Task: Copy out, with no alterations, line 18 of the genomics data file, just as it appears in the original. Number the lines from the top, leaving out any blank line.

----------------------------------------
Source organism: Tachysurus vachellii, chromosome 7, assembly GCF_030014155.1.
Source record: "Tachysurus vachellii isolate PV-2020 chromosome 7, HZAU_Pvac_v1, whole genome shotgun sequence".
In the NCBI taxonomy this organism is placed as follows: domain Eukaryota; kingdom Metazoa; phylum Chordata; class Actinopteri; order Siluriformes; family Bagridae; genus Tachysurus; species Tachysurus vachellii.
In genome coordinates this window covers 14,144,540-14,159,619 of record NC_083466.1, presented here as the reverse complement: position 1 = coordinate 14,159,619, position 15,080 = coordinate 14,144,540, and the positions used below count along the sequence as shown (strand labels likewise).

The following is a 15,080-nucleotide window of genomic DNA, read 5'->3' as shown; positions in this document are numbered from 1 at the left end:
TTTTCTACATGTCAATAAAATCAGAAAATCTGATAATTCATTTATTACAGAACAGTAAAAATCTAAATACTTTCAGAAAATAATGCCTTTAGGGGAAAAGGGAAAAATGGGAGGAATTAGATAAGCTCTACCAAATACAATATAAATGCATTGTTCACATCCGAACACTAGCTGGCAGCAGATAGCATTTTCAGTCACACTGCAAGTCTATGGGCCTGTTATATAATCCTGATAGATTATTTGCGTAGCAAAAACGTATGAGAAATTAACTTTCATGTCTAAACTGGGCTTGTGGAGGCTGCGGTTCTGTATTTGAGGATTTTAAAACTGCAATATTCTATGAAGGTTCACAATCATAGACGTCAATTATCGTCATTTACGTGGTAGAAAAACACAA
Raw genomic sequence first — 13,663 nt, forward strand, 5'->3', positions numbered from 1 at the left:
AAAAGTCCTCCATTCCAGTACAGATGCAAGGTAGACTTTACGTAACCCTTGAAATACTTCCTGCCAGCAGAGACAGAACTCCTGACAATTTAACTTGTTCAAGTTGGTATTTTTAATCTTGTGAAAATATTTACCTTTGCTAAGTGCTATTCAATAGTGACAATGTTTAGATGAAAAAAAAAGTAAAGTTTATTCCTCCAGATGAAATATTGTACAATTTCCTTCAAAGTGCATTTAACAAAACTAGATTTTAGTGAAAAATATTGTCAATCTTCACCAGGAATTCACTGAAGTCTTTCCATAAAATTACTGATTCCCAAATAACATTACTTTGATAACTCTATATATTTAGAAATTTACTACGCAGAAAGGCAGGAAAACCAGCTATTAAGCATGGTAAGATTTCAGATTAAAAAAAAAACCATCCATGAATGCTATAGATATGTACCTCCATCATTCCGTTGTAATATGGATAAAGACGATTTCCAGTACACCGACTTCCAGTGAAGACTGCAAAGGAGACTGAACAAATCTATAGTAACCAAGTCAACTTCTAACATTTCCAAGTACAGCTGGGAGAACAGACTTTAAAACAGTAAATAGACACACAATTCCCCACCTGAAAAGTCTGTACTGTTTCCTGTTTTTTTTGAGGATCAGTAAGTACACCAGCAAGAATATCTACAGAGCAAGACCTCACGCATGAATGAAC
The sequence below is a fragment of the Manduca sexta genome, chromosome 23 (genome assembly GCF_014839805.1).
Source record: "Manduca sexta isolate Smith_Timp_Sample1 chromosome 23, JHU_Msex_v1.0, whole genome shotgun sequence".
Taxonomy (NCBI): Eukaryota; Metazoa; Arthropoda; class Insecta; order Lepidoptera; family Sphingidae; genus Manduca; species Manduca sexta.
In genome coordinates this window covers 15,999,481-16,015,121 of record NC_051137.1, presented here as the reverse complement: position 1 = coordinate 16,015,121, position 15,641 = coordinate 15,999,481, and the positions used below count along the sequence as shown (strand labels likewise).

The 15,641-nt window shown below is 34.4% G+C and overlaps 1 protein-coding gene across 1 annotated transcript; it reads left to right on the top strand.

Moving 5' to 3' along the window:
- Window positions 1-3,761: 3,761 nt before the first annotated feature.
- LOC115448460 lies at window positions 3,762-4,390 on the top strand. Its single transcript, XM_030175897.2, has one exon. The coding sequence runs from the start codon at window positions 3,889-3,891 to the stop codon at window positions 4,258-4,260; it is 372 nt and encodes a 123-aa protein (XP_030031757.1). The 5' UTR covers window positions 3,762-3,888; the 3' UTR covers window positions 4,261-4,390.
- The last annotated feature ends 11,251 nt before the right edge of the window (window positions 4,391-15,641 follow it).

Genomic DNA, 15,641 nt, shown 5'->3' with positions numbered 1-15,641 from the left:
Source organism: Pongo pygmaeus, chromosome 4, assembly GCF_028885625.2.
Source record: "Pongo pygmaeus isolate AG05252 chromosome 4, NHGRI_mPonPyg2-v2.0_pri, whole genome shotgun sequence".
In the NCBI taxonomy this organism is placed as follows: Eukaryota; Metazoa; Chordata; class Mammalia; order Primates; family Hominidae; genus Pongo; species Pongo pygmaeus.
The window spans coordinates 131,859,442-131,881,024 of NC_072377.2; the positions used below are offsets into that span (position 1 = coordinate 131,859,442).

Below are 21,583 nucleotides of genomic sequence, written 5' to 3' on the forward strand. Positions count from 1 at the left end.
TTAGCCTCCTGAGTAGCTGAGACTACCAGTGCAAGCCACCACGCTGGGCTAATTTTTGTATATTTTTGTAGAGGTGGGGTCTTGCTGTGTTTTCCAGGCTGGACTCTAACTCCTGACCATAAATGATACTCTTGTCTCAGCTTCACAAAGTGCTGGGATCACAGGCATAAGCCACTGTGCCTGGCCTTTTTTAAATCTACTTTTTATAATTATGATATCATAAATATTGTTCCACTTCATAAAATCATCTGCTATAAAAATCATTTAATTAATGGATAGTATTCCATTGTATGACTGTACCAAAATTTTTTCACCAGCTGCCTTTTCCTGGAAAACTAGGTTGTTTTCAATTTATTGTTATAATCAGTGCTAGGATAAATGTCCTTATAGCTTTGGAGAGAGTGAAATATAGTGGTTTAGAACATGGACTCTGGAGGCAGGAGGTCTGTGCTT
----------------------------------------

Genomic DNA, 15,641 nt, shown 5'->3' with positions numbered 1-15,641 from the left: